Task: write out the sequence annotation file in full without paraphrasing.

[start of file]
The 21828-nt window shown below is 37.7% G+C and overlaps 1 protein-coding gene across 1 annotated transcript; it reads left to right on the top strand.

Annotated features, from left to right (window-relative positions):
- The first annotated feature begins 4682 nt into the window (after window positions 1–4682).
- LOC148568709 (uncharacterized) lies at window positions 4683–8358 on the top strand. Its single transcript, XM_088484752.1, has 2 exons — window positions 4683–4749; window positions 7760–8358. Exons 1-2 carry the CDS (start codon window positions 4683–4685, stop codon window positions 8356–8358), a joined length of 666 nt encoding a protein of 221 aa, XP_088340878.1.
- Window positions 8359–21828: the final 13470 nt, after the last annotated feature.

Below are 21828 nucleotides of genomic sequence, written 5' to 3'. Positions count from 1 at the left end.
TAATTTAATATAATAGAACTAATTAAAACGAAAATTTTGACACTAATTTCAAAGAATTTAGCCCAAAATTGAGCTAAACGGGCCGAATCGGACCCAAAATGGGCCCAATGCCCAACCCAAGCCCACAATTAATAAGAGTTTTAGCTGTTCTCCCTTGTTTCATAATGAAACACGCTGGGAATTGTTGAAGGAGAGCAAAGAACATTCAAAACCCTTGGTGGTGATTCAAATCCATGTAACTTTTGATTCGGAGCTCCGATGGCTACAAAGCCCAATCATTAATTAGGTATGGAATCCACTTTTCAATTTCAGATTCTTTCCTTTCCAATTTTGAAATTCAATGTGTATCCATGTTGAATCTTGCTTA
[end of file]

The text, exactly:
The 21828-nt window shown below is 37.7% G+C and overlaps 1 protein-coding gene across 1 annotated transcript; it reads left to right on the top strand.

Annotated features, from left to right (window-relative positions):
- The first annotated feature begins 4682 nt into the window (after window positions 1–4682).
- LOC148568709 (uncharacterized) lies at window positions 4683–8358 on the top strand. Its single transcript, XM_088484752.1, has 2 exons — window positions 4683–4749; window positions 7760–8358. Exons 1-2 carry the CDS (start codon window positions 4683–4685, stop codon window positions 8356–8358), a joined length of 666 nt encoding a protein of 221 aa, XP_088340878.1.
- Window positions 8359–21828: the final 13470 nt, after the last annotated feature.

Below are 21828 nucleotides of genomic sequence, written 5' to 3'. Positions count from 1 at the left end.
TAATTTAATATAATAGAACTAATTAAAACGAAAATTTTGACACTAATTTCAAAGAATTTAGCCCAAAATTGAGCTAAACGGGCCGAATCGGACCCAAAATGGGCCCAATGCCCAACCCAAGCCCACAATTAATAAGAGTTTTAGCTGTTCTCCCTTGTTTCATAATGAAACACGCTGGGAATTGTTGAAGGAGAGCAAAGAACATTCAAAACCCTTGGTGGTGATTCAAATCCATGTAACTTTTGATTCGGAGCTCCGATGGCTACAAAGCCCAATCATTAATTAGGTATGGAATCCACTTTTCAATTTCAGATTCTTTCCTTTCCAATTTTGAAATTCAATGTGTATCCATGTTGAATCTTGCTTA